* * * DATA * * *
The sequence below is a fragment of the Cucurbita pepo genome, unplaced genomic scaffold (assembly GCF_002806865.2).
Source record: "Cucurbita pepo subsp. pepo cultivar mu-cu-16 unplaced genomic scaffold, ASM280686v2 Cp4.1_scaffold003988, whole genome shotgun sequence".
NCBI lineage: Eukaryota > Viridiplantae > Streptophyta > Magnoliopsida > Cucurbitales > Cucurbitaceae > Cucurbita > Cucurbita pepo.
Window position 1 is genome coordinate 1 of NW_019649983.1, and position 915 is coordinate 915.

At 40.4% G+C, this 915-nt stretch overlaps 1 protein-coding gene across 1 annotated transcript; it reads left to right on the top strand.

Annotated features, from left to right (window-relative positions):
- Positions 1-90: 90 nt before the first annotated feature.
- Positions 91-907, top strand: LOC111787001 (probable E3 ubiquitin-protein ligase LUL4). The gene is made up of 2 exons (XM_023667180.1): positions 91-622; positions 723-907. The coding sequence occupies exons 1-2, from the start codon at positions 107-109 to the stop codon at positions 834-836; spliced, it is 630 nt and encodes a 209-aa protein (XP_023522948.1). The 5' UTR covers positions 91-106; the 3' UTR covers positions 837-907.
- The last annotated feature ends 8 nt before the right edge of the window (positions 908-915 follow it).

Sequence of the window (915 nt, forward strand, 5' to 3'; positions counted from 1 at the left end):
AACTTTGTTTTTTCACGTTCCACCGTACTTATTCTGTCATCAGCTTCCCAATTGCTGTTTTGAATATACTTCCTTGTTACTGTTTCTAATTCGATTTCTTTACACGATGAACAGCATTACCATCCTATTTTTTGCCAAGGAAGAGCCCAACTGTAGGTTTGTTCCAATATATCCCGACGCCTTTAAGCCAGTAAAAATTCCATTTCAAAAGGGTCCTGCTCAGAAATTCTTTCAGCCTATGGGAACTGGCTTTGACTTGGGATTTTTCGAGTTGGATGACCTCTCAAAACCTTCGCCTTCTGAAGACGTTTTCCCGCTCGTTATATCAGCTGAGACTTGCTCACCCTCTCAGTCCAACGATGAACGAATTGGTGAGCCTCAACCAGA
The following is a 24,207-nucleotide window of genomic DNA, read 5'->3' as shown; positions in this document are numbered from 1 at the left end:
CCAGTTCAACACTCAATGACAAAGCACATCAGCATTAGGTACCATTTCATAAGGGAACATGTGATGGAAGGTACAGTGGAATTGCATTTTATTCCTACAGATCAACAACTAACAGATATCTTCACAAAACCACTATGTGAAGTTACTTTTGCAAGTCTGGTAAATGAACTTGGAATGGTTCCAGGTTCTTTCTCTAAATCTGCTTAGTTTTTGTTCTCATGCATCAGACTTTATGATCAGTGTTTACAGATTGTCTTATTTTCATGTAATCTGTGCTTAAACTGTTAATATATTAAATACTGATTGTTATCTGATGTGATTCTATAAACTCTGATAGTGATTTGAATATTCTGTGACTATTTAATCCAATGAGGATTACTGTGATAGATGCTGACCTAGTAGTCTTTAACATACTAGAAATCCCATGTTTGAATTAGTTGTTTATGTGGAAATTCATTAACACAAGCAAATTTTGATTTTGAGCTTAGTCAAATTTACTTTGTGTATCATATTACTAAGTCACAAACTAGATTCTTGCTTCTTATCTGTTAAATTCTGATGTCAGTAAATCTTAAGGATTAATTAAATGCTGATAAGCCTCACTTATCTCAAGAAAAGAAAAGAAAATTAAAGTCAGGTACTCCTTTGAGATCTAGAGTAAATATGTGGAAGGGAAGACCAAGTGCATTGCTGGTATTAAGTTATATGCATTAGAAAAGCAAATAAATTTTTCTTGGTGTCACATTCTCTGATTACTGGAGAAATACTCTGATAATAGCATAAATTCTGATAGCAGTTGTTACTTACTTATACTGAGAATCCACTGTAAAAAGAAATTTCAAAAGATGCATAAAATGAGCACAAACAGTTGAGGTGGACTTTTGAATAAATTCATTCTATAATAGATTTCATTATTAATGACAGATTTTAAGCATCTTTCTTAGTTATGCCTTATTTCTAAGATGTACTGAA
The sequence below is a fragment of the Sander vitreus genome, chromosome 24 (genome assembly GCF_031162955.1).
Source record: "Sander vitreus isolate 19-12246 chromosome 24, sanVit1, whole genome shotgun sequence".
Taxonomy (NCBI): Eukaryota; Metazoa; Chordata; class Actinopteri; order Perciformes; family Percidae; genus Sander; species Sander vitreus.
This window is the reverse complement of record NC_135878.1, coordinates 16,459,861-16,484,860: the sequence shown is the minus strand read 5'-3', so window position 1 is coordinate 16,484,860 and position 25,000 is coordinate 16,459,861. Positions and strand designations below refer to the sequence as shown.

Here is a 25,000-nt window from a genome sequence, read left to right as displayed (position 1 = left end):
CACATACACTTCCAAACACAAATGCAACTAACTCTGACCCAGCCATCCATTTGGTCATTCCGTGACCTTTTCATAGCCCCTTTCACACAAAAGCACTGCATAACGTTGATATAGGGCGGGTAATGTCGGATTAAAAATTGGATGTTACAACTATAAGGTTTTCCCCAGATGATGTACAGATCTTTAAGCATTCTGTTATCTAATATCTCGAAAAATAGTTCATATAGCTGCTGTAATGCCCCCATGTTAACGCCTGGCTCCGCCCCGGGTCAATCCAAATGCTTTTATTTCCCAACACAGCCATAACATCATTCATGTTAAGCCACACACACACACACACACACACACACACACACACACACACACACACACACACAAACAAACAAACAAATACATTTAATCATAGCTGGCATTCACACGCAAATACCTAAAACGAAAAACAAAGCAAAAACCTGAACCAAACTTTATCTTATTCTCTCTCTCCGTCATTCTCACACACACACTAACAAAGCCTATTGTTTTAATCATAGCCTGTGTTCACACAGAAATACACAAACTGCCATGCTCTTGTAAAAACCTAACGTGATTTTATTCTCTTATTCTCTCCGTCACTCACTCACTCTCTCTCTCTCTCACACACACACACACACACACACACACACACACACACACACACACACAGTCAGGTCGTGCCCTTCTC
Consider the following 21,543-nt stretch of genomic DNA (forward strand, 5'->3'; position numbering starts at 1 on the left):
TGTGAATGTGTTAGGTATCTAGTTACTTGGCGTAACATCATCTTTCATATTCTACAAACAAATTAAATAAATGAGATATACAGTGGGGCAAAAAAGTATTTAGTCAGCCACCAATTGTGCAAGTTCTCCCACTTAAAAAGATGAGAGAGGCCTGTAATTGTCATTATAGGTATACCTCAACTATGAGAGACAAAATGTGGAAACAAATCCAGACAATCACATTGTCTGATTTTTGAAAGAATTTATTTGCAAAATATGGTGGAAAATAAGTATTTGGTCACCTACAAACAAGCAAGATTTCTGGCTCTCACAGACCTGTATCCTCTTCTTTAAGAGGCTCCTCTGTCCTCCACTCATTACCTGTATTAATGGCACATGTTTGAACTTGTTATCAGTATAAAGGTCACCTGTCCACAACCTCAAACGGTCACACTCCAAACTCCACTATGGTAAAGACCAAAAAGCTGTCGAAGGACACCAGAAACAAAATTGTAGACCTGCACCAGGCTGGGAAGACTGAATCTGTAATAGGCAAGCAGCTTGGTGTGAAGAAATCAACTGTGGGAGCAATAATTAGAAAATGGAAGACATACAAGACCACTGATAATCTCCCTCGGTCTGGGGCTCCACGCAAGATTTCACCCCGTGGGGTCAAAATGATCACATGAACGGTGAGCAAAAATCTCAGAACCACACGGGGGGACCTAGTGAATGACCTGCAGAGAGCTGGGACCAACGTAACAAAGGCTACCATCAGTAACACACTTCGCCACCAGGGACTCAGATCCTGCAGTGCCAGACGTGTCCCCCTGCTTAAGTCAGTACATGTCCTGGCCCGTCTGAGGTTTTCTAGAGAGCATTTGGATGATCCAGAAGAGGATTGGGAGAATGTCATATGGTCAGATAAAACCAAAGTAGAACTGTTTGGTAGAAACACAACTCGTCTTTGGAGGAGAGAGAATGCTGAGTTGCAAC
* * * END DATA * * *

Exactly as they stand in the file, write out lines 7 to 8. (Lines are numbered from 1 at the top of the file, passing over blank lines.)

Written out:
- Positions 1-90: 90 nt before the first annotated feature.
- Positions 91-907, top strand: LOC111787001 (probable E3 ubiquitin-protein ligase LUL4). The gene is made up of 2 exons (XM_023667180.1): positions 91-622; positions 723-907. The coding sequence occupies exons 1-2, from the start codon at positions 107-109 to the stop codon at positions 834-836; spliced, it is 630 nt and encodes a 209-aa protein (XP_023522948.1). The 5' UTR covers positions 91-106; the 3' UTR covers positions 837-907.